During the third week of Tasks Month, we did much the same thing as the previous week, except focusing on to-do items (or tasks) instead of appointments. The difference here, of course, is that tasks are not placed on a calendar (until you decide whether and when to work on them). They need to get done, maybe even by a specific time, but they don’t have to get done at a specific time. As a result, they fit better on a list that you can work against in order, one item at a time. Here are week three’s action steps to collect your to-dos:

  1. Choose the to-do list system you want to use. Physical or electronic, whatever seems easiest
  2. Add every task you can think of to your list. Big projects, little tasks, things for today, things for next month, everything. Don’t worry about organizing or categorizing yet; just get all your currently relevant tasks into one system.
  3. Scan your list and pick three tasks to accomplish in the next seven days. If you can, try to choose some easy ones, but at least one that will take some effort.

As with the calendar system, there are many options for tracking tasks. You could use a paper notepad or planner or choose from among literally hundreds of apps built for this purpose. Two of the easiest and best apps, in my opinion, are Todoist and TickTick; I’ve worked with both for a long time, and I currently use TickTick.

The goal for this week is to set up and begin using a single tool to keep track of everything you want to do. Anytime you think of a new task, add it to that list. Pull from that list whenever you need to decide what to work on. It’s a simple tool that lets you offload remembering what to do. Having one place to store every task that comes to mind without needing to do that task right away makes it possible for you to more easily separate planning from action and cope with changing priorities or unexpected interruptions.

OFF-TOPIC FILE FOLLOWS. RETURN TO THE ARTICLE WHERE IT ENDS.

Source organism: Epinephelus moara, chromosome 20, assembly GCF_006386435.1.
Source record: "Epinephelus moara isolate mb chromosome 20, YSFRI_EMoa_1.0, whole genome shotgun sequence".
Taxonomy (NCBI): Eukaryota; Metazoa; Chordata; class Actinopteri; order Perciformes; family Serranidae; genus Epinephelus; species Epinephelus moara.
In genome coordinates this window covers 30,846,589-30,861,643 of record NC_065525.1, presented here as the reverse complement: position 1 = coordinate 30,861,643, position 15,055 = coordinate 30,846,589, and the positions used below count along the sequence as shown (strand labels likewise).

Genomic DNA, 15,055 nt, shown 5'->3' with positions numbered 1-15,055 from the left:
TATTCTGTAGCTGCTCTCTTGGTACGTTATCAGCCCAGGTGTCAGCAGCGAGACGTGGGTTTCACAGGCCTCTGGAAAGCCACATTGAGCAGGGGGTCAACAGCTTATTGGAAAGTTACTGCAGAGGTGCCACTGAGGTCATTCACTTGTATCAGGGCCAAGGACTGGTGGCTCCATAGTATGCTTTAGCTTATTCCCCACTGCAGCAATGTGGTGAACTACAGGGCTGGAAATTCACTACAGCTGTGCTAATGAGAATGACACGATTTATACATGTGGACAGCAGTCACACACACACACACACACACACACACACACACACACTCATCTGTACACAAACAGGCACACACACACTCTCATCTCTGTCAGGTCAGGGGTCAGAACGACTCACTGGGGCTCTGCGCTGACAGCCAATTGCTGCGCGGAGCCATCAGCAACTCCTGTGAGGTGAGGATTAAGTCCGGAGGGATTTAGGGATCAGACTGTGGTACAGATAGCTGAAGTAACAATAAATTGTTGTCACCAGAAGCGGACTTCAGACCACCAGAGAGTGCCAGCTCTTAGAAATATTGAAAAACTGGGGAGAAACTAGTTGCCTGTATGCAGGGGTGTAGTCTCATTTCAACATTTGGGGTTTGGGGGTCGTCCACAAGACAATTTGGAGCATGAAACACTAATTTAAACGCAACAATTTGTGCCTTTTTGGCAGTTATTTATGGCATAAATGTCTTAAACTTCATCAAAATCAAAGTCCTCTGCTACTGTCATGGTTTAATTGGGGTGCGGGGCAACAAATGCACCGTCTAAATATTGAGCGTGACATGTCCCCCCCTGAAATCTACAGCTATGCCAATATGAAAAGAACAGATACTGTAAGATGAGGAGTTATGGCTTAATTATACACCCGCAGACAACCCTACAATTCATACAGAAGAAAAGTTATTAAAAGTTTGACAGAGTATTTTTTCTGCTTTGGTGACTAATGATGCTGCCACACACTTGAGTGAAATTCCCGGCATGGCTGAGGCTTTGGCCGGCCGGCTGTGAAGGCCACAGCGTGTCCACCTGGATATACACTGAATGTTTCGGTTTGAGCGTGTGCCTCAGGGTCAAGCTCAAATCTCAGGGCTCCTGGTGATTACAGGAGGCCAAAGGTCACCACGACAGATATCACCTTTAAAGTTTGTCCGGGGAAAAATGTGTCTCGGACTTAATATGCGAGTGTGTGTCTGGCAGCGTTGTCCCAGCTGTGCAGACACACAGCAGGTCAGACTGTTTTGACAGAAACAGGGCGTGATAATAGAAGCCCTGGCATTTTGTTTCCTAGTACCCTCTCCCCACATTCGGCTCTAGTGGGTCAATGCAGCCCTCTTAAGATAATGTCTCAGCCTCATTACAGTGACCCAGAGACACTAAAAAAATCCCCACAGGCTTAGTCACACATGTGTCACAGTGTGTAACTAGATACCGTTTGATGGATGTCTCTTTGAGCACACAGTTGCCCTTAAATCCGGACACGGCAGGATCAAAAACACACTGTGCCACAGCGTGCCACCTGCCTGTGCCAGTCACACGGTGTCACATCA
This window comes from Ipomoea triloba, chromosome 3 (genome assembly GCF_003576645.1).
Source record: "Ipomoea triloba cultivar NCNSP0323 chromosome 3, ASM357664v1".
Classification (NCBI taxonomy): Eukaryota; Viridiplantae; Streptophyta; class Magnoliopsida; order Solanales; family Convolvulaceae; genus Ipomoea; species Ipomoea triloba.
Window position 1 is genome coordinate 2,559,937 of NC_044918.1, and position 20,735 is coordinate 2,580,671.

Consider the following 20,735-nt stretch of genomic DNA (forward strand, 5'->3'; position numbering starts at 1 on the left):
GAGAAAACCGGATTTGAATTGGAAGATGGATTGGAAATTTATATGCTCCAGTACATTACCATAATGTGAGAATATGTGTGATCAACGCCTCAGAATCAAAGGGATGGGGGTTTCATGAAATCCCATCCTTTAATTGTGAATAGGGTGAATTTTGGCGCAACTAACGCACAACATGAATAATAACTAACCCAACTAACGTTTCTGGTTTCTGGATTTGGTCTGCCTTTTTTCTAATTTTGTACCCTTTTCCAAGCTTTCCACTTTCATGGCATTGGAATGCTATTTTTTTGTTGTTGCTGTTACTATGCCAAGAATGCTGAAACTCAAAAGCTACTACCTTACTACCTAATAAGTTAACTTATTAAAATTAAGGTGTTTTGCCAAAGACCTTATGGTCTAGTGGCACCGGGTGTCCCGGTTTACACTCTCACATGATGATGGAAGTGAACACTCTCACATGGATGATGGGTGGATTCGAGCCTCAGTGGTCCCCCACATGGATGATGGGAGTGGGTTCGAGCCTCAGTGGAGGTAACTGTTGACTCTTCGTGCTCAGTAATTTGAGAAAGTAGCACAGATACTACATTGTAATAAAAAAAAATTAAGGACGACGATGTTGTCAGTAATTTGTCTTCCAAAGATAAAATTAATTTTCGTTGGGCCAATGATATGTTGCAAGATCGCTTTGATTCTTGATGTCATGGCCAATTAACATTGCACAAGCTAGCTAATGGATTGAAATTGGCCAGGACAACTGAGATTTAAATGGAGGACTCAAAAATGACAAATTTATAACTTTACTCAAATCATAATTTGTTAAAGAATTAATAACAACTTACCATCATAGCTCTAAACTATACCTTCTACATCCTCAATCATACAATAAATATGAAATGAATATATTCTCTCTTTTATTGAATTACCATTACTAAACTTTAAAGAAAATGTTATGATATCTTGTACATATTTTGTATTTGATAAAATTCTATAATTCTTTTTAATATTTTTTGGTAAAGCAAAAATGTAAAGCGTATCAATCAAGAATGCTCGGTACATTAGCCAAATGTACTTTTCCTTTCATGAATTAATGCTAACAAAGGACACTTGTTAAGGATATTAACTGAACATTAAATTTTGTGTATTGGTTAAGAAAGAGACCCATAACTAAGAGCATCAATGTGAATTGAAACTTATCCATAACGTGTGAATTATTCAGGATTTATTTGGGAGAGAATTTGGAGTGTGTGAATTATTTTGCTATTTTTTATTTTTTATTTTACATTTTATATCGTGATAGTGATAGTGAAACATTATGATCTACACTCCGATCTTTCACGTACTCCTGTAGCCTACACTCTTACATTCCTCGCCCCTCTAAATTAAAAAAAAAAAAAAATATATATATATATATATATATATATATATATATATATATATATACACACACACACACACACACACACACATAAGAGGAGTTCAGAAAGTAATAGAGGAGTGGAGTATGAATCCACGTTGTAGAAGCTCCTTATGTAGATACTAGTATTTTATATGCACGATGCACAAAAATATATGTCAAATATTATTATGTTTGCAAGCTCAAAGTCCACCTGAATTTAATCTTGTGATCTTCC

Tasks Week 4: Review Religiously

In the last week of Tasks Month, we discussed a critical part of effectively using the calendar and the task list: regular review. To make these systems work for you, you must go back and look over what’s in them sometimes. That might be for just a few minutes every day, or it could be a longer period every week, or both. Here are week four’s action steps to review religiously:

  1. Decide whether you want to try short daily reviews, slightly longer weekly reviews, or both.
  2. Plan a time to do the reviews. For daily reviews, attach this new short activity to something you already do daily. For weekly reviews, an hour on a weekend afternoon might work well.
  3. Do the reviews. For daily reviews, you should end up with a list of between three and six tasks written somewhere to work against the next day or in your task management app with tomorrow’s date assigned. After weekly reviews, you should be aware of upcoming appointments and perhaps pre-schedule a few critical tasks or project milestones the following week.

The goal for this week is to get comfortable with regular reviews: shorter ones every day and longer ones every week. Practice looking for tasks that might not need to be done anymore due to shifting priorities or interests, and delete them. Pick a few things to get done each day–always fewer than you initially want because it’s easier to throw an extra task on later than to continually postpone incomplete items until tomorrow. Get used to checking what’s coming up on your calendar for the next week. Practice using that one master location for all your tasks and appointments until it’s second nature.

Summary

That wraps up our review. As always, if you’d like to explore any of those topics further, be sure to check out the original posts or videos from each week.

If you have questions, comments, or ideas about task management or the solutions discussed above or in more detail during March, comment below or send me a message.

Happy data-taming!